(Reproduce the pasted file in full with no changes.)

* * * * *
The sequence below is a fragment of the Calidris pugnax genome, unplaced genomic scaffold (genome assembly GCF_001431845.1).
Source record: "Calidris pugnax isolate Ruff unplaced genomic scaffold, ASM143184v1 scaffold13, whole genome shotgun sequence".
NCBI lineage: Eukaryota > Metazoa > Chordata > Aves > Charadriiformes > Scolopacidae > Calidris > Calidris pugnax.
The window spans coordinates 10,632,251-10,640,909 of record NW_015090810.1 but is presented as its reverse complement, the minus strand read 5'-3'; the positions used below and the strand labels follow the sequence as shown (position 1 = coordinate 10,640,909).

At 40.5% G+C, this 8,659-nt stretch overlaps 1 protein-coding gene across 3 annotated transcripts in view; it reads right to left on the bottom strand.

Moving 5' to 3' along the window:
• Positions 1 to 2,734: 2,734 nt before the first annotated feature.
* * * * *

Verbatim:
The sequence below is a fragment of the Calidris pugnax genome, unplaced genomic scaffold (genome assembly GCF_001431845.1).
Source record: "Calidris pugnax isolate Ruff unplaced genomic scaffold, ASM143184v1 scaffold13, whole genome shotgun sequence".
NCBI lineage: Eukaryota > Metazoa > Chordata > Aves > Charadriiformes > Scolopacidae > Calidris > Calidris pugnax.
The window spans coordinates 10,632,251-10,640,909 of record NW_015090810.1 but is presented as its reverse complement, the minus strand read 5'-3'; the positions used below and the strand labels follow the sequence as shown (position 1 = coordinate 10,640,909).

At 40.5% G+C, this 8,659-nt stretch overlaps 1 protein-coding gene across 3 annotated transcripts in view; it reads right to left on the bottom strand.

Moving 5' to 3' along the window:
• Positions 1 to 2,734: 2,734 nt before the first annotated feature.